Wild at Heart – a community project run by Sheffield & Rotherham Wildlife Trust – will soon be inspiring even more people to try wildlife gardening at this year’s BBC Gardeners’ World Live Beautiful Borders competition.
The Wild at Heart Beautiful Borders entry, which has been accepted to this year’s competition, is all about inspiring people to try out simple wildlife gardening ideas in their own gardens or community spaces, connecting up communities and providing the resources wildlife needs to thrive. Wild at Heart participants will be involved in creating the border, having already started sowing some of the seeds, and will be growing some of the plants and making items for the garden as well as being at the show to talk to people about the border and their project.
Wild at Heart is an innovative project supported by the National Lottery Community Fund. It works specifically with adults aged 50 years and over to improve their wellbeing through seasonal nature-based activities. Over the last five years, more than 4,000 people in Sheffield and Rotherham, with an average age of 70, have taken part in Wild at Heart through more than 700 nature-based activity sessions. More than two thirds of these took part for over six months and over 1,700 reported being more active as a result.
Working with small local business Baldwin’s Gardening Solutions, the Wild at Heart group will create a wildlife gardening-inspired border similar to the Trust’s own community wildlife garden on Stafford Road, near Norfolk Heritage Park in Sheffield. The border will have distinct planting areas and take people on a wildlife gardening journey with opportunities for people to engage with the space and feel inspired to implement these ideas at home or in their community.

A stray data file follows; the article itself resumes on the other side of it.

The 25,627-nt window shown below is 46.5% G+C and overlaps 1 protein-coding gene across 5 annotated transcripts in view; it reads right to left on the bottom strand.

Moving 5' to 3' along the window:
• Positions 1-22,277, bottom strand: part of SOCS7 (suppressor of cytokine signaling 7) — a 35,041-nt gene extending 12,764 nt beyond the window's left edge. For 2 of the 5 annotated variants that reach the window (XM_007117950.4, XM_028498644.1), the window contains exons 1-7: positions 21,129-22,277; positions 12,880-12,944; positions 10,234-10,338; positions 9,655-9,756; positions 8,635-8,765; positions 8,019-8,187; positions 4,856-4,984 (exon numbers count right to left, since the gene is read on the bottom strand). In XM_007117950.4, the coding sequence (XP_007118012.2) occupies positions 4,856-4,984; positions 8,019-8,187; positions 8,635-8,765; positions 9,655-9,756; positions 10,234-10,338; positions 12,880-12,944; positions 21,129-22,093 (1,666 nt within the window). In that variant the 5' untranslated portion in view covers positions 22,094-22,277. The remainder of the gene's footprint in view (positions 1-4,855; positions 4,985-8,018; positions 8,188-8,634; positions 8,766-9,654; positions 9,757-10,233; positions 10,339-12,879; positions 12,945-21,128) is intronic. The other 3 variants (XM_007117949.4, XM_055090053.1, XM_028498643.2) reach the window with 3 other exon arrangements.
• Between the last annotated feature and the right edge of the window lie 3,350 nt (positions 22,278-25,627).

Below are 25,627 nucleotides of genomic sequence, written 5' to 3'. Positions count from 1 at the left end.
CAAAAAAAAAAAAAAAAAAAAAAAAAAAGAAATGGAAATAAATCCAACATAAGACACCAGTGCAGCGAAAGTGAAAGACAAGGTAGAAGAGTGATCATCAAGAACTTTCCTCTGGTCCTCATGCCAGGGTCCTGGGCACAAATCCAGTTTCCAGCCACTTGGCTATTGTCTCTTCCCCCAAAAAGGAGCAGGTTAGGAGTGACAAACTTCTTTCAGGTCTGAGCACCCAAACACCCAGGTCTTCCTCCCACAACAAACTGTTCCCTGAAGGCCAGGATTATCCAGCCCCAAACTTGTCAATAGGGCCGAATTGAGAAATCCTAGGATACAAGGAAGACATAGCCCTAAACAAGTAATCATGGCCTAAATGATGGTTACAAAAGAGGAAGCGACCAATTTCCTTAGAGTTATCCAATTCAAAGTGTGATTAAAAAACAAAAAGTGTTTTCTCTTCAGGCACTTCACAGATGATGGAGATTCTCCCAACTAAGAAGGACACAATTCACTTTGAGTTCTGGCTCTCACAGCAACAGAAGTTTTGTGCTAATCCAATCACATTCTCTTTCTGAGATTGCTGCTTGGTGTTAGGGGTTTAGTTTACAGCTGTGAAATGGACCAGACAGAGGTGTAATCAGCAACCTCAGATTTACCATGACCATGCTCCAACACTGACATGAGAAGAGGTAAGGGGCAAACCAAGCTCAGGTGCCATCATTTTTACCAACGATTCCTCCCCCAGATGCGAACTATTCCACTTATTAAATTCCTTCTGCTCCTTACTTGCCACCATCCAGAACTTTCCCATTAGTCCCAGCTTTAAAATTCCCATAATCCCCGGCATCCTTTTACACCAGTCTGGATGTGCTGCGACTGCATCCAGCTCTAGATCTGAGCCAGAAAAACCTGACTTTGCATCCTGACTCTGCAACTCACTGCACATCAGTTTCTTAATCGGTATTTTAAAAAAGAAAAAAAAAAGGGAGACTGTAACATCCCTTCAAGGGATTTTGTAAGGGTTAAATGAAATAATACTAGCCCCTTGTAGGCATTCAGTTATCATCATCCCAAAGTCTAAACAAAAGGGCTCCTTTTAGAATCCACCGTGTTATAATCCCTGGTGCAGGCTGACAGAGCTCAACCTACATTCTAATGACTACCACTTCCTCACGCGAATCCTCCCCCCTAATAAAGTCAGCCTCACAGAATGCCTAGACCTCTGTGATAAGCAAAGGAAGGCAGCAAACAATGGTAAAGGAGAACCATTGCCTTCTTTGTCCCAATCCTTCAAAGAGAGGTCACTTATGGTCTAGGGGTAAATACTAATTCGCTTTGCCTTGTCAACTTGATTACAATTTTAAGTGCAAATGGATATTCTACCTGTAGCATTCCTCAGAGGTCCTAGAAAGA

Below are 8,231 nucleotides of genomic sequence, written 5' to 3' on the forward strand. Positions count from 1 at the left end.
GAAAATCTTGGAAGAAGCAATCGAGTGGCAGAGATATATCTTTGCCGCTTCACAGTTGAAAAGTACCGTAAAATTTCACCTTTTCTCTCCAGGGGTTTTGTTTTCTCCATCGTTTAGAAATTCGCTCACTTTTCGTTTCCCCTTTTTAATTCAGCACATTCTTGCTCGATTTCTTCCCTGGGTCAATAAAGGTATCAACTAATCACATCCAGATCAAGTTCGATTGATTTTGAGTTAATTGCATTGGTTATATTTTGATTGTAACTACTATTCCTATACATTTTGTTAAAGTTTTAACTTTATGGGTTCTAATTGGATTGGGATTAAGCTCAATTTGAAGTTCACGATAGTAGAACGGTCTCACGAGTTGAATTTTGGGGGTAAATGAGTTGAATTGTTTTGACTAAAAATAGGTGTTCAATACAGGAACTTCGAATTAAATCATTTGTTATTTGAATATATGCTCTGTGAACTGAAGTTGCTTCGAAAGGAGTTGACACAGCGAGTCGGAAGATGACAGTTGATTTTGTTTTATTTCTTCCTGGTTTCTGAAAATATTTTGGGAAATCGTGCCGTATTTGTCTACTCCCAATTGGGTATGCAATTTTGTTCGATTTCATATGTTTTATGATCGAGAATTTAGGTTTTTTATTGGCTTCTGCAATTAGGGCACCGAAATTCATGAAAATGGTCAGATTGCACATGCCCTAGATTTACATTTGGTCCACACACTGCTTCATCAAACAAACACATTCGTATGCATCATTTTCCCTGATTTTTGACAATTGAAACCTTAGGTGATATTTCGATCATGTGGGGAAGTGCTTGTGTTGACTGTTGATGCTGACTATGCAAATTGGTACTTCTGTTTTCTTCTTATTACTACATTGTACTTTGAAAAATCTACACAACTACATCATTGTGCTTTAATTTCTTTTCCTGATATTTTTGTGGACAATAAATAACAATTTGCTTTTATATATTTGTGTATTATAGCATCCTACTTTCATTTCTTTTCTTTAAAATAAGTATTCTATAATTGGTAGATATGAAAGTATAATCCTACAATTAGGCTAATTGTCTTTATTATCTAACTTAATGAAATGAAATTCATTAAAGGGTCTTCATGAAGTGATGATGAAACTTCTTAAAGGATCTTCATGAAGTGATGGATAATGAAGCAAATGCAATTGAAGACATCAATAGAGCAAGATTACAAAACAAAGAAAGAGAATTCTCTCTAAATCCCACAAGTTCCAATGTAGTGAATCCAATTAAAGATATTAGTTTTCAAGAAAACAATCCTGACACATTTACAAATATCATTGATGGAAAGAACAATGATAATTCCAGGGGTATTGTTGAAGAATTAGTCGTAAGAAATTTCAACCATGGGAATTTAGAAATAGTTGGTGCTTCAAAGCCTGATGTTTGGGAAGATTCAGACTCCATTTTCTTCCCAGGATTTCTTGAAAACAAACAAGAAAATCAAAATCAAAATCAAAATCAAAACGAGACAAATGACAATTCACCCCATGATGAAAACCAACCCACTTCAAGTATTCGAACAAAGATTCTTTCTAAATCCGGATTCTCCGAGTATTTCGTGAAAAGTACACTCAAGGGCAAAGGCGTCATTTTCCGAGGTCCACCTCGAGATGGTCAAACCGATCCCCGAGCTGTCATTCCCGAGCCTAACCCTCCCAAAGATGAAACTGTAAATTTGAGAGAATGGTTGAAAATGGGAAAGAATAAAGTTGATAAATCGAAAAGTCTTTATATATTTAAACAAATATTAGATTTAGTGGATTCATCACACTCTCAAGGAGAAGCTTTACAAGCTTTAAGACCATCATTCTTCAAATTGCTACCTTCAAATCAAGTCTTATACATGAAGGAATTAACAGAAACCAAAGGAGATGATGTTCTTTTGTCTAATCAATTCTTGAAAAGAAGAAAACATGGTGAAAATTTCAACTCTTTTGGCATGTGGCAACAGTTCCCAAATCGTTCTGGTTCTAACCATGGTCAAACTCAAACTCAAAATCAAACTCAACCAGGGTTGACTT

Richard, the proprietor of Baldwin’s Gardening Solutions, is on a journey of discovery himself, having struggled with stress for a number of years, especially since reaching the age of 50. He has always found gardening therapeutic, but in recent years saw gardening as an escape from the rigours and stress of his working day. His passion for gardening and the joy that outdoor spaces provide, coupled with his desire to seek positive ways to relieve stress, saw him complete a Diploma in Garden Design a couple of years ago. He’s now putting that to good use in designing and creating his own outdoor spaces through his own business.
Jenny King, Wild at Heart Project Leader, said:
“Over the last five years Wild at Heart has proven that connecting with nature and each other creates opportunities for people to spark joy, start conversations which strengthen communities, and can be really beneficial for local wildlife.
“The Trust’s own wildlife garden has been pivotal to the success of the project as we are able to use it for sessions throughout the year. We offer active gardening sessions where participants can share knowledge, plants and seeds and showcase simple ways that people can turn their garden into a haven for wildlife.
“Wildlife Gardens don’t have to be untidy; we want to show that you can provide food, shelter and water for wildlife at the same time as creating ‘beautiful borders’. As the Wildlife Gardening Forum says: ‘Wildlife gardening is good for wildlife, good for people and good for society.’”
If you’re over 50 and would like to get involved, Wild at Heart is holding Beautiful Borders workshops in April and May to prepare for the competition entry. For more information, email Jenny King, Wild at Heart Project Leader, at firstname.lastname@example.org